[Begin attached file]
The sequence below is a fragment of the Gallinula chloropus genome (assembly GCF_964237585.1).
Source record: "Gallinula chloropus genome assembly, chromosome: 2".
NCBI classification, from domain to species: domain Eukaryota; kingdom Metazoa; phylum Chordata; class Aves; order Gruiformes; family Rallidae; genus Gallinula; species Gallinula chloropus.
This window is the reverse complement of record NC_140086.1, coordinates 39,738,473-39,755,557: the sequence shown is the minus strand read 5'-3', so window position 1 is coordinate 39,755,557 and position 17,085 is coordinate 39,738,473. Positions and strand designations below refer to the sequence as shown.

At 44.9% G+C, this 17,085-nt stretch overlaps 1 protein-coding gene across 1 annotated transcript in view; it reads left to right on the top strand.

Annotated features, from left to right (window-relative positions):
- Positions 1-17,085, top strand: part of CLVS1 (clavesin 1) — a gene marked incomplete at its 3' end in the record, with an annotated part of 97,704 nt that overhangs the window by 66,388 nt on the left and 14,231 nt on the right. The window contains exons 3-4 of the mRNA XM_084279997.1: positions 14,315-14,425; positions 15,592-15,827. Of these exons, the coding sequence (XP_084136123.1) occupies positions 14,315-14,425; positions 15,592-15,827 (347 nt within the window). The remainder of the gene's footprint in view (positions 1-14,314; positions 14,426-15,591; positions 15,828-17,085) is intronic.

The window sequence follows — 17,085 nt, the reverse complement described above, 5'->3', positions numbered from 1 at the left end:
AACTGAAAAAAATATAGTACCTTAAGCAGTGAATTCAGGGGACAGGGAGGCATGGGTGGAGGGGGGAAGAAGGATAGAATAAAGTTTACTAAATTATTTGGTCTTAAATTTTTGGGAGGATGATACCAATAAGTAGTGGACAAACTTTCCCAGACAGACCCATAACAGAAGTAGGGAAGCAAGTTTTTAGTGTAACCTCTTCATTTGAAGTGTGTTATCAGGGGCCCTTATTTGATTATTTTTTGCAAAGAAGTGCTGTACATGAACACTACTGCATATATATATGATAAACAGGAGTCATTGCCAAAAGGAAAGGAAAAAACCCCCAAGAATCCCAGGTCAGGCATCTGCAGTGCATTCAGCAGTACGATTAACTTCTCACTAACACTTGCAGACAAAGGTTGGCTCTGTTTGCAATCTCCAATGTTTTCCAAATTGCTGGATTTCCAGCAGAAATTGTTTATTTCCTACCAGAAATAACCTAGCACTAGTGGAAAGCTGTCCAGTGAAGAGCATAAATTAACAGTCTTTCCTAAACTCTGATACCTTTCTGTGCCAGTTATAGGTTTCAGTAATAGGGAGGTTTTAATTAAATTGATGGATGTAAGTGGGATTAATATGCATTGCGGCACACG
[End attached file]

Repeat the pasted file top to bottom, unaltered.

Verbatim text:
The sequence below is a fragment of the Gallinula chloropus genome (assembly GCF_964237585.1).
Source record: "Gallinula chloropus genome assembly, chromosome: 2".
NCBI classification, from domain to species: domain Eukaryota; kingdom Metazoa; phylum Chordata; class Aves; order Gruiformes; family Rallidae; genus Gallinula; species Gallinula chloropus.
This window is the reverse complement of record NC_140086.1, coordinates 39,738,473-39,755,557: the sequence shown is the minus strand read 5'-3', so window position 1 is coordinate 39,755,557 and position 17,085 is coordinate 39,738,473. Positions and strand designations below refer to the sequence as shown.

At 44.9% G+C, this 17,085-nt stretch overlaps 1 protein-coding gene across 1 annotated transcript in view; it reads left to right on the top strand.

Annotated features, from left to right (window-relative positions):
- Positions 1-17,085, top strand: part of CLVS1 (clavesin 1) — a gene marked incomplete at its 3' end in the record, with an annotated part of 97,704 nt that overhangs the window by 66,388 nt on the left and 14,231 nt on the right. The window contains exons 3-4 of the mRNA XM_084279997.1: positions 14,315-14,425; positions 15,592-15,827. Of these exons, the coding sequence (XP_084136123.1) occupies positions 14,315-14,425; positions 15,592-15,827 (347 nt within the window). The remainder of the gene's footprint in view (positions 1-14,314; positions 14,426-15,591; positions 15,828-17,085) is intronic.

The window sequence follows — 17,085 nt, the reverse complement described above, 5'->3', positions numbered from 1 at the left end:
AACTGAAAAAAATATAGTACCTTAAGCAGTGAATTCAGGGGACAGGGAGGCATGGGTGGAGGGGGGAAGAAGGATAGAATAAAGTTTACTAAATTATTTGGTCTTAAATTTTTGGGAGGATGATACCAATAAGTAGTGGACAAACTTTCCCAGACAGACCCATAACAGAAGTAGGGAAGCAAGTTTTTAGTGTAACCTCTTCATTTGAAGTGTGTTATCAGGGGCCCTTATTTGATTATTTTTTGCAAAGAAGTGCTGTACATGAACACTACTGCATATATATATGATAAACAGGAGTCATTGCCAAAAGGAAAGGAAAAAACCCCCAAGAATCCCAGGTCAGGCATCTGCAGTGCATTCAGCAGTACGATTAACTTCTCACTAACACTTGCAGACAAAGGTTGGCTCTGTTTGCAATCTCCAATGTTTTCCAAATTGCTGGATTTCCAGCAGAAATTGTTTATTTCCTACCAGAAATAACCTAGCACTAGTGGAAAGCTGTCCAGTGAAGAGCATAAATTAACAGTCTTTCCTAAACTCTGATACCTTTCTGTGCCAGTTATAGGTTTCAGTAATAGGGAGGTTTTAATTAAATTGATGGATGTAAGTGGGATTAATATGCATTGCGGCACACG